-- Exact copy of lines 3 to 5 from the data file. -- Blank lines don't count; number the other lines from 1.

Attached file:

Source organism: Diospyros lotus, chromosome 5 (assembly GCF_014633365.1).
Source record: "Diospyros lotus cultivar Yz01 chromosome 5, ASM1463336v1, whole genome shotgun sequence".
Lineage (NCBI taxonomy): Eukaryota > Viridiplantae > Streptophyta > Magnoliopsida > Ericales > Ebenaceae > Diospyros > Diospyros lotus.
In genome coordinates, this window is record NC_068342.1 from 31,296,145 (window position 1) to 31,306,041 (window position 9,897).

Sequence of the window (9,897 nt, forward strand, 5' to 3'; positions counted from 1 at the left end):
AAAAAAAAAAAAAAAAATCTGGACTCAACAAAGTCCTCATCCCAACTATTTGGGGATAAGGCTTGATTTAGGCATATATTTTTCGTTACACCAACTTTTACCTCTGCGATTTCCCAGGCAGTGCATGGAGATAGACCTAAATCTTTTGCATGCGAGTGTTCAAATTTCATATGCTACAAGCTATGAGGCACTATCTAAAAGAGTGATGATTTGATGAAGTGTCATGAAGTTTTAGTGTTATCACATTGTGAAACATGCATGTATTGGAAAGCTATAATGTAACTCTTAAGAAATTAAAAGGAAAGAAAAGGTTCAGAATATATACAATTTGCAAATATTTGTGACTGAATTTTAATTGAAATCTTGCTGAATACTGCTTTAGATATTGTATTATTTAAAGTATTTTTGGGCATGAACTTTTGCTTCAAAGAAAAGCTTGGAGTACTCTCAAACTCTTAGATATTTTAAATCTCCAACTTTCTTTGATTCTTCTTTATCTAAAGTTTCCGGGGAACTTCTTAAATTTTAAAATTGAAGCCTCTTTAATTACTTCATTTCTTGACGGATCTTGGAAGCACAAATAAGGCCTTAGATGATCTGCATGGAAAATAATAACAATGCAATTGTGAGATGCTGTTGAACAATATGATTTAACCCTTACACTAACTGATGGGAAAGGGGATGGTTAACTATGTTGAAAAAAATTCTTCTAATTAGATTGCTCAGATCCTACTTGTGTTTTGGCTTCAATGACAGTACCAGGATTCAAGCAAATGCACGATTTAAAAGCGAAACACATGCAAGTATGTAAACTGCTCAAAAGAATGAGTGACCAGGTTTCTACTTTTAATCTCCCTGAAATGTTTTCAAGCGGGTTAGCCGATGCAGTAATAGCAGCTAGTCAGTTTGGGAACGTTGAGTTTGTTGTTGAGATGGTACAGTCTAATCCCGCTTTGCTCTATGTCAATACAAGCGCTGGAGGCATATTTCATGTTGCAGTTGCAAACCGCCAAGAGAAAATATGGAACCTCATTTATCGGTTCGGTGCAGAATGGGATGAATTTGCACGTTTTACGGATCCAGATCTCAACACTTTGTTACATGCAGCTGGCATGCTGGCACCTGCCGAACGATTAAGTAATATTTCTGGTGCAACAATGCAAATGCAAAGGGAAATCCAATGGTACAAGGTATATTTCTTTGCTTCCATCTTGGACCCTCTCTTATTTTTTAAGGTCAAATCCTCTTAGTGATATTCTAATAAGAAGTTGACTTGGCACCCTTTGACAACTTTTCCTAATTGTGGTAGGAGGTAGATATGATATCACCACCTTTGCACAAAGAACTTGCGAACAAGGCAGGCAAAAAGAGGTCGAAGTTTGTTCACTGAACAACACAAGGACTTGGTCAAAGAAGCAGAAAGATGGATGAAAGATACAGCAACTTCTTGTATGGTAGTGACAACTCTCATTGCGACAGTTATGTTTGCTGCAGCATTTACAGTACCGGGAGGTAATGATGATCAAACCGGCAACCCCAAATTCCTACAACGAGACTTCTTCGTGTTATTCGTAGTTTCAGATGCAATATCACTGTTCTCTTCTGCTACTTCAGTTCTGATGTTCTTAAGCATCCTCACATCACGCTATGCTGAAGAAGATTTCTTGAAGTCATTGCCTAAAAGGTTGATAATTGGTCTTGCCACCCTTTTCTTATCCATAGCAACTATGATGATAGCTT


Lineage (NCBI taxonomy): Eukaryota > Viridiplantae > Streptophyta > Magnoliopsida > Ericales > Ebenaceae > Diospyros > Diospyros lotus.
In genome coordinates, this window is record NC_068342.1 from 31,296,145 (window position 1) to 31,306,041 (window position 9,897).

Sequence of the window (9,897 nt, forward strand, 5' to 3'; positions counted from 1 at the left end):